The invention is concerned especially but not exclusively with the manufacture of the so-called fullyfilled telecommunication cable comprising a multiplicity of plastics insulated conductors enclosed within a waterproof sheath, with the interstices between the conductors and between the conductors and the sheath substantially fully-filled from end to end of a cable length with the filling material.

The method in accordance with the invention comprises impregnating and coating the body with the filling material by passing it into a bath of filling material, in a liquid state, through an inlet die wholly situated below the level of the liquid, through the liquid in the bath, and then out of the bath through an outlet die wholly situated below the level of the liquid, the dies being maintained at a temperature such that there is no substantial leakage of the liquid from the bath therethrough while the body is passing continuously through the bath. It will be appreciated that when the body is stationary in the bath for a period of time long enough for its temperature to increase to a value approximating to that of the bath, the relationship between the temperature of the part of the body in the die and the die temperature may be such that the filling material in the die is at a temperature above its'setting point and some leakage may take place.

The inlet die is preferably a closing die by which the bunch or strand of elements or an outer layer thereof is formed and the aperture of the outlet die is preferably slightly greater in cross-section than, although of the same shape as, that of the inlet die. This allows the bunch or strand of elements to expand or bird-cage in the bath after it has passed through the inlet die to cause the liquid to be drawn into its interstices and ensures that the liquid drawn in in this way is not wholly forced out from the strand or bunch when it passes through the outlet die of greater cross-sectional area. When as is normal the dies are of circular cross-section, a suitable difference in diameter between the inlet and outlet dies is ten thousandths of an inch. It will be appreciated, however, that this value will vary in a accordance with the overall size of the strand or bunch and with the size of the individual elements, e.g., single insulated conductors or twinned pairs, from which the strand or bunch is built up.

It has been found that the simplest way of maintaining the inlet and outlet dies at an appropriate temperature is to mount each of them at the free end of a metal tube projecting from the wall of the bath and to increase the heat loss from these tubes by means of external cooling fins. In the manufacture of plastics insulated telecommunication cable, solid metal dies can be used and these can conveniently be split dies fitting into the ends of such tubes.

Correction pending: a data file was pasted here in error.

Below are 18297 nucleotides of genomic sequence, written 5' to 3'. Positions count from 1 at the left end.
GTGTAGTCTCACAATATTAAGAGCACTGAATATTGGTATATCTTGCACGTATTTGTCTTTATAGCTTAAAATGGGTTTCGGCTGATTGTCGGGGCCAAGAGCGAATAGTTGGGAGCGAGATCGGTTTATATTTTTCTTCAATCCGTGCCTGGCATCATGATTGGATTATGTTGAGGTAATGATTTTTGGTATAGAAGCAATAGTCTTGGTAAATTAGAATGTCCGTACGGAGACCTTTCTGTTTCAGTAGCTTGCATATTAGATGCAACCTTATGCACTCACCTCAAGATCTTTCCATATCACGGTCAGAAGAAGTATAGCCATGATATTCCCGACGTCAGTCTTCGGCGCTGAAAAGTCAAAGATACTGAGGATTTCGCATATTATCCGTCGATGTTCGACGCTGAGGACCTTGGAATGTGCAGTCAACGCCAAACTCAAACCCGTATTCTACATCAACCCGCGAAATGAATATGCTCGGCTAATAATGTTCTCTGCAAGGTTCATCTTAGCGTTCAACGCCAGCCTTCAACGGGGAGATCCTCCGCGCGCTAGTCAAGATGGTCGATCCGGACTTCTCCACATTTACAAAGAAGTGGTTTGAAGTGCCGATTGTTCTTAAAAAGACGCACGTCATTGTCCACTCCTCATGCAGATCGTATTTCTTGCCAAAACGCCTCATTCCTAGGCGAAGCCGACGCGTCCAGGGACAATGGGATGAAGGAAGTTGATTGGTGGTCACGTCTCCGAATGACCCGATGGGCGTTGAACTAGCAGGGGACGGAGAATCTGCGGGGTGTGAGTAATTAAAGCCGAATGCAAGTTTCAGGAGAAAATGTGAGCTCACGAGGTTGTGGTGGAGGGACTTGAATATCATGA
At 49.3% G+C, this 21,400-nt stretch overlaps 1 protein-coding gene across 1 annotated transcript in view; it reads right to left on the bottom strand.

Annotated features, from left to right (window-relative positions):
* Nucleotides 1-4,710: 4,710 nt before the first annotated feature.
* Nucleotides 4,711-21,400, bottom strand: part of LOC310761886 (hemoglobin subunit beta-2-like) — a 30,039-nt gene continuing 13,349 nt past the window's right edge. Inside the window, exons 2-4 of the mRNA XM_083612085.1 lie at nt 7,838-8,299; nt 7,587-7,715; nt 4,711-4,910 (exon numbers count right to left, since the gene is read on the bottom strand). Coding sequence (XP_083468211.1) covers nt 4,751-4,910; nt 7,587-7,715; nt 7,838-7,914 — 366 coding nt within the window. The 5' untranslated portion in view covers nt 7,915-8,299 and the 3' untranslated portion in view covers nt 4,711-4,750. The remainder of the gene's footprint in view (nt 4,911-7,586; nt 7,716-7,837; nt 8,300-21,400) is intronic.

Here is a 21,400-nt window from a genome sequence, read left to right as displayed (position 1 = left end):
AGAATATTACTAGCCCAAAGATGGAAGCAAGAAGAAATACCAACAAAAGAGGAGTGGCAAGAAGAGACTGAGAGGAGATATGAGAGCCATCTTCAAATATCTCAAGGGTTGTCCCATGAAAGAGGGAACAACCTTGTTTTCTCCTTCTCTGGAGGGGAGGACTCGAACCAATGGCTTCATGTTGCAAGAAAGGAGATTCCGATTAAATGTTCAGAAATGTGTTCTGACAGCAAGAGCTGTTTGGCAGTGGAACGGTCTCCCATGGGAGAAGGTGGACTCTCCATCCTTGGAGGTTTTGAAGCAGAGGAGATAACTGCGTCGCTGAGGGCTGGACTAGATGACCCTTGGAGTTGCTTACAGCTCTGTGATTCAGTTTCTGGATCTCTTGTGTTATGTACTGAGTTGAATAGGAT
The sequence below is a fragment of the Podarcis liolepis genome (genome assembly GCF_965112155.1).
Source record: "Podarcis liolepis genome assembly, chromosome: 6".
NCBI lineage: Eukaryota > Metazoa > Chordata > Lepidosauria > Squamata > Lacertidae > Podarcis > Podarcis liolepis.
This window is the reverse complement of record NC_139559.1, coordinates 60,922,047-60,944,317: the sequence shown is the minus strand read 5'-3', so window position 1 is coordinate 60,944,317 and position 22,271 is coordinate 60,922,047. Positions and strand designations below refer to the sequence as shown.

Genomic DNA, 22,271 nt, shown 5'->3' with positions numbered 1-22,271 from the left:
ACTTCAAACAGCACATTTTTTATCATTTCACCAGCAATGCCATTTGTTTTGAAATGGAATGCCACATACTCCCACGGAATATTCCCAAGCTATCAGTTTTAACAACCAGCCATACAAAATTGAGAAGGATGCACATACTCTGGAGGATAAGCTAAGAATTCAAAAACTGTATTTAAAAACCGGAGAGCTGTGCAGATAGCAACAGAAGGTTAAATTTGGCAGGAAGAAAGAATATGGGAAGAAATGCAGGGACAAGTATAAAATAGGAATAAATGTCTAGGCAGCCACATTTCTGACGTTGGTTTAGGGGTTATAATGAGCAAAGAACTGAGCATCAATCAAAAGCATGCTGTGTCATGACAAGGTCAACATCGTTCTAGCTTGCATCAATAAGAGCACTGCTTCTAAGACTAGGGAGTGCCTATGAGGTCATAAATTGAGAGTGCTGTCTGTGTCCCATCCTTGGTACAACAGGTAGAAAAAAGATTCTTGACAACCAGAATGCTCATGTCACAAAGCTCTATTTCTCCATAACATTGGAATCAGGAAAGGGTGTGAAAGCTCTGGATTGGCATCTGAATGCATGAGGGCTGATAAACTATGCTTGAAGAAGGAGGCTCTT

When manufacturing such a cable on a conventional stranding or bunching machine, a bath provided with inlet and outlet dies can be mounted on the outlet side of each stranding or bunching head, the inlet die acting as the closing die for the preceeding stranding or bunching head. Where the first stranded or bunched layer of single or twin conductors is laid up round a preformed core (e.g., a twin) this core can be passed through a first bath before it enters the first stranding or bunching head, so that it is itself impregnated and coated with the filling material.

When the cable is coated and impregnated, layer by layer, in this way, the liquid in each bath can be at atmospheric pressure but when more than one layer or the whole of a stranded or bunched core consisting of a multiplicity of insulated conductors is to be impregnated and coated by simultaneously by passing through a single bath, it may be desirable to maintain the liquid in the bath under a pressure above atmospheric. ln this latter circumstance and in other circumstances it may be found necessary to lower the temperature of the dies by forced cooling, e.g., by means of a water bath, instead of relying on natural cooling.

Each bath is preferably associated with and supplied with liquid filling material from a separate reservoir which is conventiently part of a single container which is divided by a partition to form both the reservoir and the coating and impregnating baths. When such a divided container is used, it is preferably lagged overall and, if necessary, heated to maintain the filling material at the desired temperature. To enable the liquid to pass from the reservoir into the bath, the partition is preferably provided with one or more valve controlled aperture below the level of the body passing through the bath and each valve or valves is preferably linked with the driving means for passing the cable or other flexible body through the bath in such a way that the driving means cannot be energised unless the valve is open.